Steve McManaman will forever be fondly remembered by Real Madrid and everyone associated with Los Blancos due to the Englishman’s goal in the 2000 Champions League final against Valencia, and the former Liverpool winger has given his thoughts om Los Blancos’ past and present.
Now an ambassador for LaLiga Santander, McManaman sat down with Livescore to discuss his past as a Madrid player as well as the current situation of the side which is led by his former teammate Zinedine Zidane. For Real Madrid, having won LaLiga Santander last season for the first time in several years, how feasible is it for them to do it again this year?
I think that when you look at the two sides (Real Madrid and Barcelona), Madrid have a better team. They have no stars in the team and as I said, defensively they are playing well. They are much more solid, they do not win games by a difference of five or six goals, but they do not let goals in like in the past. Many of the matches end 1-0, 2-0 and are hard fought wins. This strength they have will help them from now on and I think they will regain the title.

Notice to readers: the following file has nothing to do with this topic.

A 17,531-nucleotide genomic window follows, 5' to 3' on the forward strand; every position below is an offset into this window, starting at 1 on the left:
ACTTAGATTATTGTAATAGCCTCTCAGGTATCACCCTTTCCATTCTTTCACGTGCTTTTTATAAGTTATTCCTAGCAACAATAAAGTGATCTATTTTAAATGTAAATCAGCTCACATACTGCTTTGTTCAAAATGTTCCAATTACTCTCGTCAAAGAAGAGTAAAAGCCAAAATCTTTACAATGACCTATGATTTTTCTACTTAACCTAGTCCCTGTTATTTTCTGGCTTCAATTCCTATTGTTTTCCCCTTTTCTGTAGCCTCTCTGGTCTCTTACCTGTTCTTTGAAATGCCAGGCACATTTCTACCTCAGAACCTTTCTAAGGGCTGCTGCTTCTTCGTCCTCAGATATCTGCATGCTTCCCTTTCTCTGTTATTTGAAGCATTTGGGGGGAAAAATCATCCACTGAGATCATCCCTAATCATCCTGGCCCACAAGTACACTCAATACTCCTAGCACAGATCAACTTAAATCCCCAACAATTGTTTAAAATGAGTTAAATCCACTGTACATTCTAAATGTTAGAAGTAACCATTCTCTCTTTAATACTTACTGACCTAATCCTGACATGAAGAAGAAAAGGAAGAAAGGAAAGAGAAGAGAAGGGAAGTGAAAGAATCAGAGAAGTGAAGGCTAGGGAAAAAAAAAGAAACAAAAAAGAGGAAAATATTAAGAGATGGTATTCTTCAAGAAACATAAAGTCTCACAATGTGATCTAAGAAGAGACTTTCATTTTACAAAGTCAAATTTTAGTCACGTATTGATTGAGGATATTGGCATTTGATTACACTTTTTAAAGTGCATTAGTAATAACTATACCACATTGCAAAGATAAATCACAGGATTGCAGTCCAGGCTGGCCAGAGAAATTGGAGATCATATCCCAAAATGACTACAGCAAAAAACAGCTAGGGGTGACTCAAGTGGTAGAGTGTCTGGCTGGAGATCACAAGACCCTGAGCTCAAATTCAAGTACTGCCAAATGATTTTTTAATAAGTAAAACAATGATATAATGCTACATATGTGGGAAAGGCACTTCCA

Is there a Real Madrid player this season you have your radar on?
I’m really excited to see Eden Hazard because he gave a lot at Chelsea – he was an exceptional player. It was a really good signing for Real Madrid and they just haven’t been at their best so far. He started without being in his best shape and has had many injuries, although he hasn’t been able to do a full pre-season. I am waiting to see him in his best state. Karim Benzema has been excellent, Marco Asensio has also been seriously injured so I am waiting to see how he has recovered since he has the whole season ahead of him, although I really hope Eden Hazard has a fabulous year.
When you played with Zinedine Zidane, did you see him with the potential to be a coach?